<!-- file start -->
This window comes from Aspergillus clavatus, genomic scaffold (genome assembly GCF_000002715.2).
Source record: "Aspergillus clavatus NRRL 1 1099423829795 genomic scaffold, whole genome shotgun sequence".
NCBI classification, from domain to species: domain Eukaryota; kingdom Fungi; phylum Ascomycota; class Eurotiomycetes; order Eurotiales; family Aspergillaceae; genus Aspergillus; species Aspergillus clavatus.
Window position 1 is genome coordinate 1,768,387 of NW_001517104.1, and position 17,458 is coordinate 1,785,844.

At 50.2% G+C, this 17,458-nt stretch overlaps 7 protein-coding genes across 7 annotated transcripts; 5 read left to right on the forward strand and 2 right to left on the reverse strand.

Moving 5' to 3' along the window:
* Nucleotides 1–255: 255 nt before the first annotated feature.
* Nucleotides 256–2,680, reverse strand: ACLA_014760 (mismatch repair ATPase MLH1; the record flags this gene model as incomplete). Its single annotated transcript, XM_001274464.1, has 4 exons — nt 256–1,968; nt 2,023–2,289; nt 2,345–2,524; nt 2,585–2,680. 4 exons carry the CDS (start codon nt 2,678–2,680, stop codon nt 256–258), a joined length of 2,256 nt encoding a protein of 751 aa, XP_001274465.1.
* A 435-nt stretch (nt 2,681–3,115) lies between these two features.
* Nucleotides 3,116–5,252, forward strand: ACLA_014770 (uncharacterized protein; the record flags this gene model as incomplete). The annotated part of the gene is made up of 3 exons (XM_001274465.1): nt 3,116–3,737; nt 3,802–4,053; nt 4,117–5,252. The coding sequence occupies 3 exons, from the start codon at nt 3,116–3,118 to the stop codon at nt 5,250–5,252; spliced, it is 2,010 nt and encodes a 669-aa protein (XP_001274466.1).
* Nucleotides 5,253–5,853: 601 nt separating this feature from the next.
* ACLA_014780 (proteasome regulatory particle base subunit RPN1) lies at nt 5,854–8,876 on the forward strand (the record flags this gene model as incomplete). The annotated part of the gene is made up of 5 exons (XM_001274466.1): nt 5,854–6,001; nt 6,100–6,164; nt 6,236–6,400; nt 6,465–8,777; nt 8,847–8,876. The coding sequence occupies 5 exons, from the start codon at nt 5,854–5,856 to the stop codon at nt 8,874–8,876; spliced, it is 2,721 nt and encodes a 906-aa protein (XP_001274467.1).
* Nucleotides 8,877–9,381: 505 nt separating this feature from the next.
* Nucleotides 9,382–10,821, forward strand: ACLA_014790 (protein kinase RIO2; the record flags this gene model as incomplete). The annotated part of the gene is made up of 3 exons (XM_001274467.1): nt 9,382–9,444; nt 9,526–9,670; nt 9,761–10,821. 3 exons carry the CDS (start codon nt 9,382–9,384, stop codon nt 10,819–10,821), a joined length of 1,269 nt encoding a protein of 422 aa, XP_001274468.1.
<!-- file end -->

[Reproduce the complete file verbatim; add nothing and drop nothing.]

This window comes from Aspergillus clavatus, genomic scaffold (genome assembly GCF_000002715.2).
Source record: "Aspergillus clavatus NRRL 1 1099423829795 genomic scaffold, whole genome shotgun sequence".
NCBI classification, from domain to species: domain Eukaryota; kingdom Fungi; phylum Ascomycota; class Eurotiomycetes; order Eurotiales; family Aspergillaceae; genus Aspergillus; species Aspergillus clavatus.
Window position 1 is genome coordinate 1,768,387 of NW_001517104.1, and position 17,458 is coordinate 1,785,844.

At 50.2% G+C, this 17,458-nt stretch overlaps 7 protein-coding genes across 7 annotated transcripts; 5 read left to right on the forward strand and 2 right to left on the reverse strand.

Moving 5' to 3' along the window:
* Nucleotides 1–255: 255 nt before the first annotated feature.
* Nucleotides 256–2,680, reverse strand: ACLA_014760 (mismatch repair ATPase MLH1; the record flags this gene model as incomplete). Its single annotated transcript, XM_001274464.1, has 4 exons — nt 256–1,968; nt 2,023–2,289; nt 2,345–2,524; nt 2,585–2,680. 4 exons carry the CDS (start codon nt 2,678–2,680, stop codon nt 256–258), a joined length of 2,256 nt encoding a protein of 751 aa, XP_001274465.1.
* A 435-nt stretch (nt 2,681–3,115) lies between these two features.
* Nucleotides 3,116–5,252, forward strand: ACLA_014770 (uncharacterized protein; the record flags this gene model as incomplete). The annotated part of the gene is made up of 3 exons (XM_001274465.1): nt 3,116–3,737; nt 3,802–4,053; nt 4,117–5,252. The coding sequence occupies 3 exons, from the start codon at nt 3,116–3,118 to the stop codon at nt 5,250–5,252; spliced, it is 2,010 nt and encodes a 669-aa protein (XP_001274466.1).
* Nucleotides 5,253–5,853: 601 nt separating this feature from the next.
* ACLA_014780 (proteasome regulatory particle base subunit RPN1) lies at nt 5,854–8,876 on the forward strand (the record flags this gene model as incomplete). The annotated part of the gene is made up of 5 exons (XM_001274466.1): nt 5,854–6,001; nt 6,100–6,164; nt 6,236–6,400; nt 6,465–8,777; nt 8,847–8,876. The coding sequence occupies 5 exons, from the start codon at nt 5,854–5,856 to the stop codon at nt 8,874–8,876; spliced, it is 2,721 nt and encodes a 906-aa protein (XP_001274467.1).
* Nucleotides 8,877–9,381: 505 nt separating this feature from the next.
* Nucleotides 9,382–10,821, forward strand: ACLA_014790 (protein kinase RIO2; the record flags this gene model as incomplete). The annotated part of the gene is made up of 3 exons (XM_001274467.1): nt 9,382–9,444; nt 9,526–9,670; nt 9,761–10,821. 3 exons carry the CDS (start codon nt 9,382–9,384, stop codon nt 10,819–10,821), a joined length of 1,269 nt encoding a protein of 422 aa, XP_001274468.1.